Myhrstad MC, Ottestad I, GŁnther CC, Ryeng E, Holden M, Nilsson A, BrÝnner KW, Kohler A, Borge GI, Holven KB, Ulven SM. (2016) Genes Nutr. 11 16. doi: 10.1186/s12263-016-0530-6. eCollection 2016.
Marine long-chain polyunsaturated fatty acids are susceptible to oxidation, generating a range of different oxidation products with suggested negative health effects. The aim of the present study was to utilize sensitive high-throughput transcriptome analyses to investigate potential unfavorable effects of oxidized fish oil (PV: 18 meq/kg; AV: 9) compared to high-quality fish oil (PV: 4 meq/kg; AV: 3).
In a double-blinded randomized controlled study for seven weeks, 35 healthy subjects were assigned to 8 g of either oxidized fish oil or high quality fish oil. The daily dose of EPA+DHA was 1.6 g. Peripheral blood mononuclear cells were isolated at baseline and after 7 weeks and transcriptome analyses were performed with the illuminaHT-12 v4 Expression BeadChip.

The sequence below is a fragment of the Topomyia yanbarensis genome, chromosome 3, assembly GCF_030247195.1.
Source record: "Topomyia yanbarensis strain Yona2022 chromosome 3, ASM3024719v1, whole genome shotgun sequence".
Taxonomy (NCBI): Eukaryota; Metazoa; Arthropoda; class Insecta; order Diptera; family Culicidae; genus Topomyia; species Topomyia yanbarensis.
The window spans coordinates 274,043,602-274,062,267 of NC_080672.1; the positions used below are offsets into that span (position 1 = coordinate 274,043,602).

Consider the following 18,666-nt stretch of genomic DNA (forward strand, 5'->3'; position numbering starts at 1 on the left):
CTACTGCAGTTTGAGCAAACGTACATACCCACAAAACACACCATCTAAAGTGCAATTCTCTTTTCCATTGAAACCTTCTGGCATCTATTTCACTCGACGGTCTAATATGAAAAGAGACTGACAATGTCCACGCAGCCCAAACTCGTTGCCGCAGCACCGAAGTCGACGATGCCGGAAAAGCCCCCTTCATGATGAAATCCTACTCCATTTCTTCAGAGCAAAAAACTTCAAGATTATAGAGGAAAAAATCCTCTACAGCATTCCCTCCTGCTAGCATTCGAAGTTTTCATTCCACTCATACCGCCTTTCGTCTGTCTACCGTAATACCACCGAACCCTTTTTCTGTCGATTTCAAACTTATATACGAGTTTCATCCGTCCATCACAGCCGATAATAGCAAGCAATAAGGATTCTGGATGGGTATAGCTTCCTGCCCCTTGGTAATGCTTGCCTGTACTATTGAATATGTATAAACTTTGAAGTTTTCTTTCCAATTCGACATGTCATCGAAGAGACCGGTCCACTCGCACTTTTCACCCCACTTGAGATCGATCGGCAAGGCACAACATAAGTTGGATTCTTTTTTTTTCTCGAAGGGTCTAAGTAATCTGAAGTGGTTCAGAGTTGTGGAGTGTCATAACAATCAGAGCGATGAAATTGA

No gene transcripts, biological processes, pathway or network were significantly changed in the oxidized fish oil group compared to the fish oil group. Furthermore, gene sets related to oxidative stress and cardiovascular disease were not differently regulated between the groups. Within group analyses revealed a more prominent effect after intake of high quality fish oil as 11 gene transcripts were significantly (FDR < 0.1) changed from baseline versus three within the oxidized fish oil group.
The suggested concern linking lipid oxidation products to short-term unfavorable health effects may therefore not be evident at a molecular level in this explorative study.
Human intervention; Oxidized fish oil; PBMCs; Transcriptome; n-3 fatty acids